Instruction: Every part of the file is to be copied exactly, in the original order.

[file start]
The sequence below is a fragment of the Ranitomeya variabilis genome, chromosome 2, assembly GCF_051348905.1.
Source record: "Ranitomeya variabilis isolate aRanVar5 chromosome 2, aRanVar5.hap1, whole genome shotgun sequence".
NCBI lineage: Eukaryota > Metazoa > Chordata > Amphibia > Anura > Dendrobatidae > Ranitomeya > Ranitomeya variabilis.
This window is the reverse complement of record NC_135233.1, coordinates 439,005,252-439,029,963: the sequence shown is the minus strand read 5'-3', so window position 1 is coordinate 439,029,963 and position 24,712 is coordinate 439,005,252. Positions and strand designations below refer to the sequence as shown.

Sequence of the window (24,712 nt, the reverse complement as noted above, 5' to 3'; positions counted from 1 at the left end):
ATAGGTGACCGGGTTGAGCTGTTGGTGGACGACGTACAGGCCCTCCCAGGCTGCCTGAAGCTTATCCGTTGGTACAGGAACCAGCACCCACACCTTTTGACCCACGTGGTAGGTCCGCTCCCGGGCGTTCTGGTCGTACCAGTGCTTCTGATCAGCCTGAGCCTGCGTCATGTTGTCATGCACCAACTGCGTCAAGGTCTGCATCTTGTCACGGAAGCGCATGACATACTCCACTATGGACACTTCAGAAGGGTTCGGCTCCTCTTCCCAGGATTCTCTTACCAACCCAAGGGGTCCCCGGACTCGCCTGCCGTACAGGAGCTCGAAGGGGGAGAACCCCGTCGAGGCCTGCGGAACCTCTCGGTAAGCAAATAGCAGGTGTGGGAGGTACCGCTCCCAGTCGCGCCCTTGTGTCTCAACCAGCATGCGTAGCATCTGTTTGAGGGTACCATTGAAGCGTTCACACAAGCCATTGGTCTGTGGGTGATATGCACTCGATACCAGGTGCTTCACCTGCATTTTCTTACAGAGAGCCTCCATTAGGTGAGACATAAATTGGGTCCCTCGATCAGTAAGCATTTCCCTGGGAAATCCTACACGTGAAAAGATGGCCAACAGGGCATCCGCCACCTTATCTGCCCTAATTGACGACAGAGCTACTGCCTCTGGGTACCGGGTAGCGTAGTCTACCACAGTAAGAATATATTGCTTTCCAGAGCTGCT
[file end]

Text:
The sequence below is a fragment of the Ranitomeya variabilis genome, chromosome 2, assembly GCF_051348905.1.
Source record: "Ranitomeya variabilis isolate aRanVar5 chromosome 2, aRanVar5.hap1, whole genome shotgun sequence".
NCBI lineage: Eukaryota > Metazoa > Chordata > Amphibia > Anura > Dendrobatidae > Ranitomeya > Ranitomeya variabilis.
This window is the reverse complement of record NC_135233.1, coordinates 439,005,252-439,029,963: the sequence shown is the minus strand read 5'-3', so window position 1 is coordinate 439,029,963 and position 24,712 is coordinate 439,005,252. Positions and strand designations below refer to the sequence as shown.

Sequence of the window (24,712 nt, the reverse complement as noted above, 5' to 3'; positions counted from 1 at the left end):
ATAGGTGACCGGGTTGAGCTGTTGGTGGACGACGTACAGGCCCTCCCAGGCTGCCTGAAGCTTATCCGTTGGTACAGGAACCAGCACCCACACCTTTTGACCCACGTGGTAGGTCCGCTCCCGGGCGTTCTGGTCGTACCAGTGCTTCTGATCAGCCTGAGCCTGCGTCATGTTGTCATGCACCAACTGCGTCAAGGTCTGCATCTTGTCACGGAAGCGCATGACATACTCCACTATGGACACTTCAGAAGGGTTCGGCTCCTCTTCCCAGGATTCTCTTACCAACCCAAGGGGTCCCCGGACTCGCCTGCCGTACAGGAGCTCGAAGGGGGAGAACCCCGTCGAGGCCTGCGGAACCTCTCGGTAAGCAAATAGCAGGTGTGGGAGGTACCGCTCCCAGTCGCGCCCTTGTGTCTCAACCAGCATGCGTAGCATCTGTTTGAGGGTACCATTGAAGCGTTCACACAAGCCATTGGTCTGTGGGTGATATGCACTCGATACCAGGTGCTTCACCTGCATTTTCTTACAGAGAGCCTCCATTAGGTGAGACATAAATTGGGTCCCTCGATCAGTAAGCATTTCCCTGGGAAATCCTACACGTGAAAAGATGGCCAACAGGGCATCCGCCACCTTATCTGCCCTAATTGACGACAGAGCTACTGCCTCTGGGTACCGGGTAGCGTAGTCTACCACAGTAAGAATATATTGCTTTCCAGAGCTGCT